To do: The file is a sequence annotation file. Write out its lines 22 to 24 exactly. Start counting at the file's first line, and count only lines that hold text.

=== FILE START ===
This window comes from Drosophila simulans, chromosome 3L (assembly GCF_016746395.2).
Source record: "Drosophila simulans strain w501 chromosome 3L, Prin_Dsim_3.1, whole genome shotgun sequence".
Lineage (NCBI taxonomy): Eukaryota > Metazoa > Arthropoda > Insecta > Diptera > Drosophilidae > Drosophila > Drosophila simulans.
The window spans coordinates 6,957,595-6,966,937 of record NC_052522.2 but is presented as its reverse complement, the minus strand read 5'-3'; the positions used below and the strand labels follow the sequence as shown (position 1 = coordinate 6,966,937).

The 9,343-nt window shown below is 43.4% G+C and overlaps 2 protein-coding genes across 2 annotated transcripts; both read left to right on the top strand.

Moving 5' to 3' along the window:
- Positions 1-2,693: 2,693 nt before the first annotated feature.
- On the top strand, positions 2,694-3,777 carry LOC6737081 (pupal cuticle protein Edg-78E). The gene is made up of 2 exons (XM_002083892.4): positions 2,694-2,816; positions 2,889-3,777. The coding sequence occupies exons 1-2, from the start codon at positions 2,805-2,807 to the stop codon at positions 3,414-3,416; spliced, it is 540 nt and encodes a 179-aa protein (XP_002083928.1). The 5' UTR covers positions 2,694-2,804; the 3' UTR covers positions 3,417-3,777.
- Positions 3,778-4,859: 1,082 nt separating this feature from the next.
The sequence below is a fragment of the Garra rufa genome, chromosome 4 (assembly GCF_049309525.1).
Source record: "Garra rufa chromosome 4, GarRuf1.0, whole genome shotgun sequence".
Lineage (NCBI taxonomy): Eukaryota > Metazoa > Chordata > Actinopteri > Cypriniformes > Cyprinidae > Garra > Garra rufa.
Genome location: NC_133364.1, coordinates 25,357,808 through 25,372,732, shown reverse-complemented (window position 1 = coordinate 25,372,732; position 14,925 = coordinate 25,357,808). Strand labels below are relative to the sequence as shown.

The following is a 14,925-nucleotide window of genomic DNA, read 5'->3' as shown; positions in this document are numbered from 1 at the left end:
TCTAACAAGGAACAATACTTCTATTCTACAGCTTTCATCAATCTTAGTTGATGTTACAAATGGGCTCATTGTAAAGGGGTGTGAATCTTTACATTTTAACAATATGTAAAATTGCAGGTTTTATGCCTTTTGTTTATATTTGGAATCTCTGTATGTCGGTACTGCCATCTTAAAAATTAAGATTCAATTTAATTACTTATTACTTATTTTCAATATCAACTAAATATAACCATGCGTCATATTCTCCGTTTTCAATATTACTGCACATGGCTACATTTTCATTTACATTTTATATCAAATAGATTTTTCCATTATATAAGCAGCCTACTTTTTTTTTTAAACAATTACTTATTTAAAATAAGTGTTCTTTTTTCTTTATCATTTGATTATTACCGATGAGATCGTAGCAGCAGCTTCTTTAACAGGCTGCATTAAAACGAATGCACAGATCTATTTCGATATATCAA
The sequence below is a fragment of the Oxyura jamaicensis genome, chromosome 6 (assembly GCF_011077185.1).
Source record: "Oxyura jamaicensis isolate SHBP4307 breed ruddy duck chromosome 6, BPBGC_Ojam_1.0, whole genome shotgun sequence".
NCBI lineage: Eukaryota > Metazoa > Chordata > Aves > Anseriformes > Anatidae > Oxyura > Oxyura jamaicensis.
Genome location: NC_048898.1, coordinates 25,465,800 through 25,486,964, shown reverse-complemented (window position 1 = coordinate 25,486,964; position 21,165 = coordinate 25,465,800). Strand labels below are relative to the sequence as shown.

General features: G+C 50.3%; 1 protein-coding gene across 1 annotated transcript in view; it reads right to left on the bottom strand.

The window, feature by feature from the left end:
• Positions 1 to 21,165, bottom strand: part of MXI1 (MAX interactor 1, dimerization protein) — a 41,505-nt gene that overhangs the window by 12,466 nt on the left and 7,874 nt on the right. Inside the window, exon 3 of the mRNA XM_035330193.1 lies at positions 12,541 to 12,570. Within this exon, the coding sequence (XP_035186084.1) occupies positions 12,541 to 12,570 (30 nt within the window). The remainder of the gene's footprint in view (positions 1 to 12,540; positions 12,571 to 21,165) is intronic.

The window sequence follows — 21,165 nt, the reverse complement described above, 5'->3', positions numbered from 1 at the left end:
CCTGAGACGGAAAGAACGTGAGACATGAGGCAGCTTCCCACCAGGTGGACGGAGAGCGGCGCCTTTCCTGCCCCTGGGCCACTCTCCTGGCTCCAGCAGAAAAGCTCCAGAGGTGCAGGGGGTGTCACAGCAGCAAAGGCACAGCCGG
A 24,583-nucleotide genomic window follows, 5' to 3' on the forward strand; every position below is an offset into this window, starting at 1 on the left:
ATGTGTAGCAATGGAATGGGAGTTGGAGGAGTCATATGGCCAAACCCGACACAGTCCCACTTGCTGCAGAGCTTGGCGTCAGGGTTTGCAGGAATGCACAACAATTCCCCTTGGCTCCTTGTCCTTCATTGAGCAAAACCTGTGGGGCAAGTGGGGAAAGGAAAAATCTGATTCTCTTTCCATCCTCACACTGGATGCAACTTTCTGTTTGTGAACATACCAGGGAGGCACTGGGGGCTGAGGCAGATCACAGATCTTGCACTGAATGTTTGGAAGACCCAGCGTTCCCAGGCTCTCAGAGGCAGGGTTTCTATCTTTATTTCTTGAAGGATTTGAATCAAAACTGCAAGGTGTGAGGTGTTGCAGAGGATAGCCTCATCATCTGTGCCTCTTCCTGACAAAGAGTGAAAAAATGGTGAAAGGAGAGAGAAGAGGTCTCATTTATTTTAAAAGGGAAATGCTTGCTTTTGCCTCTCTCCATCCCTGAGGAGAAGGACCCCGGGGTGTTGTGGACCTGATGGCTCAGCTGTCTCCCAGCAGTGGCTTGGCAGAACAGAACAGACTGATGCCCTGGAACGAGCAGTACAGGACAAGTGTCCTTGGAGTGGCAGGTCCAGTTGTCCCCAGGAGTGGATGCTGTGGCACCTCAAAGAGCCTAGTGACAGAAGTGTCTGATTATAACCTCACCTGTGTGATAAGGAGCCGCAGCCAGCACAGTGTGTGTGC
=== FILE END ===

• Positions 1 to 21,165, bottom strand: part of MXI1 (MAX interactor 1, dimerization protein) — a 41,505-nt gene that overhangs the window by 12,466 nt on the left and 7,874 nt on the right. Inside the window, exon 3 of the mRNA XM_035330193.1 lies at positions 12,541 to 12,570. Within this exon, the coding sequence (XP_035186084.1) occupies positions 12,541 to 12,570 (30 nt within the window). The remainder of the gene's footprint in view (positions 1 to 12,540; positions 12,571 to 21,165) is intronic.

The window sequence follows — 21,165 nt, the reverse complement described above, 5'->3', positions numbered from 1 at the left end:
CCTGAGACGGAAAGAACGTGAGACATGAGGCAGCTTCCCACCAGGTGGACGGAGAGCGGCGCCTTTCCTGCCCCTGGGCCACTCTCCTGGCTCCAGCAGAAAAGCTCCAGAGGTGCAGGGGGTGTCACAGCAGCAAAGGCACAGCCGG